Racially motivated incidents at the University of Missouri-Columbia are not unique to that institution and could happen on any campus in the country. For Washington University School of Medicine, they are a stark reminder of the importance of continuing our longstanding and sincere commitment to building a culturally diverse community of faculty, students and staff and to maintaining the supportive, welcoming atmosphere for which we are so well known.
Diversity and inclusion are core values of the School; we state them clearly in our mission statement, committing to conduct all our endeavors “in a culture that supports diversity, inclusion, critical thinking and creativity” and to “cultivate excellence and collegiality within an inclusive community.”
For decades, a cornerstone of our diversity efforts has been to improve recruitment and retention of underrepresented minority faculty, residents, students and staff. We recognize that, in our missions of education, patient care and research, bringing together people from varied places, backgrounds and training is essential for success; diversity of thought and perspective provides richer solutions to the complex challenges of academic medicine. Today, the percentages of people of color among medical students is 16%, 11% among medical residents and fellows, and 5.5% within the faculty. We are equally pleased with the progress made in our Division of Biology and Biomedical Sciences, Physical Therapy, Occupational Therapy and Audiology. All of these numbers represent progress, but we continually strive to do better.
In addition, we actively seek to avoid racial isolation on our campus and to provide effective opportunities for culturally appropriate mentoring and networking.
Toward that end, within the MD program, the Office of Minority Affairs was created in 1972 to promote diversity within medical education and to provide support for students throughout their tenure at the School of Medicine. In 1996 the Office of Diversity Programs was formed with the goal of recruiting underrepresented minorities and economically disadvantaged students and providing opportunities for all our students to develop the skills needed to attend to an ethnically and racially diverse patient population. In addition, for many years, a diversity retreat has been part of orientation for all medical students, and more recently, diversity has become one of several key topics addressed longitudinally throughout all four years of the MD curriculum.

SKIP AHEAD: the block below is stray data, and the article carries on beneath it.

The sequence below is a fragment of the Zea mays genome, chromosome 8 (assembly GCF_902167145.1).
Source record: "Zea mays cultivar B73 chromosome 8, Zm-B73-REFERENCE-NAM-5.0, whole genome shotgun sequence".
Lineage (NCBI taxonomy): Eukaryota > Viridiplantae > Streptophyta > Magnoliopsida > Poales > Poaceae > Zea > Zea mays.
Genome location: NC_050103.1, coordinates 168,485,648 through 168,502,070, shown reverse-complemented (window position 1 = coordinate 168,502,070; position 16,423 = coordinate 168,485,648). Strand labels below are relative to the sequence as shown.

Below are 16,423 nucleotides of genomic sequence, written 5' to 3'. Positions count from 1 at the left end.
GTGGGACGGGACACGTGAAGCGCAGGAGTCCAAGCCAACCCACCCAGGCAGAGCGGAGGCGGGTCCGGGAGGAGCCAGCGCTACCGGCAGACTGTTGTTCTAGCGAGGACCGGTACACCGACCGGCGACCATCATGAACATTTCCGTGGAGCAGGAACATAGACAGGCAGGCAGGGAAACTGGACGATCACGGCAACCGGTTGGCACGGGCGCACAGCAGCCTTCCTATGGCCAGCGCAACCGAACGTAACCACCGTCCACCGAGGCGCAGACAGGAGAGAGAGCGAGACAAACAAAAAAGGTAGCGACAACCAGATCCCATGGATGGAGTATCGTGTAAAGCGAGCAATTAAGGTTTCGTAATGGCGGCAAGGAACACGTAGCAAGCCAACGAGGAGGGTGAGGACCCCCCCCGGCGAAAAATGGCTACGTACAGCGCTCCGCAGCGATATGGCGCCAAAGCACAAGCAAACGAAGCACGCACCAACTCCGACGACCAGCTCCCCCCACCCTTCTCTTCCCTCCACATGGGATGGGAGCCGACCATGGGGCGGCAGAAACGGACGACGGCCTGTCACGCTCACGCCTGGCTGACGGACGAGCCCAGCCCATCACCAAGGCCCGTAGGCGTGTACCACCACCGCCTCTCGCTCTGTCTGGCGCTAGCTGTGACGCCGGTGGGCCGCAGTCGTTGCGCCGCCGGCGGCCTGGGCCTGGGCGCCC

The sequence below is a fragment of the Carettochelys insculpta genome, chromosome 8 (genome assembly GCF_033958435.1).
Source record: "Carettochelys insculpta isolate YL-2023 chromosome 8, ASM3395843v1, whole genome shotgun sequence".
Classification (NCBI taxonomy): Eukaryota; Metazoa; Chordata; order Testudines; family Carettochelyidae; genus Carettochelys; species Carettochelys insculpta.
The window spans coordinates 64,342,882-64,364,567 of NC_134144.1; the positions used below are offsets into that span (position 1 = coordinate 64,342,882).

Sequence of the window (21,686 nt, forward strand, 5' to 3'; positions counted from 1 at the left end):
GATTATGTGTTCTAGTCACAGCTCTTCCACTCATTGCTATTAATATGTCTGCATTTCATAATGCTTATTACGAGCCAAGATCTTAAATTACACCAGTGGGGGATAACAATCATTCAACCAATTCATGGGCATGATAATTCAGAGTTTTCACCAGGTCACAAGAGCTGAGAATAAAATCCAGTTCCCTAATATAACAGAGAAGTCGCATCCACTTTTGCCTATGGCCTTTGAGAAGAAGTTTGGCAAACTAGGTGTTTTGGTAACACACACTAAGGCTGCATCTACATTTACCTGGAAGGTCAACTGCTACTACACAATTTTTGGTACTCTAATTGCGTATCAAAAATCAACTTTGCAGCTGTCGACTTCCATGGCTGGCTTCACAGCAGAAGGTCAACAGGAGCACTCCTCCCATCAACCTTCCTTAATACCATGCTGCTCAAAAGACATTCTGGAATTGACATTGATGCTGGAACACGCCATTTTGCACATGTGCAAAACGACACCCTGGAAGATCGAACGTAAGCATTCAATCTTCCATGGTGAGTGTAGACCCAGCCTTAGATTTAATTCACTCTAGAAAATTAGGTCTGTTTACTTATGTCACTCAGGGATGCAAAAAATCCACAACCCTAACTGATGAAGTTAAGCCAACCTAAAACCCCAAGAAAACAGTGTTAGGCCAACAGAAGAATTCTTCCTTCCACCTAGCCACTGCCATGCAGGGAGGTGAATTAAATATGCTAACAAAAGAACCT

Beyond the MD program, the Human Resources’ Office of Diversity and Inclusion, established in fall 2013, has provided diversity and inclusion training to more than 7,500 people and spearheaded a school-wide survey that has provided valuable insight into attitudes and challenges on campus.
Although St. Louis has its share of racial segregation and social disparities, Washington University benefits from its proximity to the Central West End neighborhood and the city of Clayton — both bastions of progressive thought and inclusion of those from diverse backgrounds. The university also has a healthy track record of engagement, mutual respect and partnership with the broader St. Louis region. Our students, residents and faculty are deeply involved in community service and community-based participatory research. We “know” each other well.
The tragic death of teenager Michael Brown in August 2014 and the subsequent regional unrest was painful and challenging for the entire St. Louis region, including the Washington University community. Responding to widespread shock, anger and turmoil, university leaders encouraged institution-wide dialogue. At the Danforth Campus and the School of Medicine, the chancellor, provost, dean and administrative deans actively participated in numerous open forums and town hall sessions to discuss race and cultural awareness. Those meetings were well attended and structured to allow respectful, meaningful conversations. The work continues through ongoing forums and the work of several committees.
None of the factors above can fully inoculate us from an adverse event of racial or cultural intolerance that could stir campus unrest. But we do have a long, sincere tradition of acknowledging challenges and responding with empathy, open dialogue, and proactive leadership. All of that makes us strong.
We remain dedicated to ensuring that everyone feels welcome and celebrated as part of our campus community. Together, we all make a contribution to one of the best medical schools in the world.
Will Ross, MD, MPH
Associate Dean for Diversity
Professor of Medicine, Division of Nephrology
November 16, 2015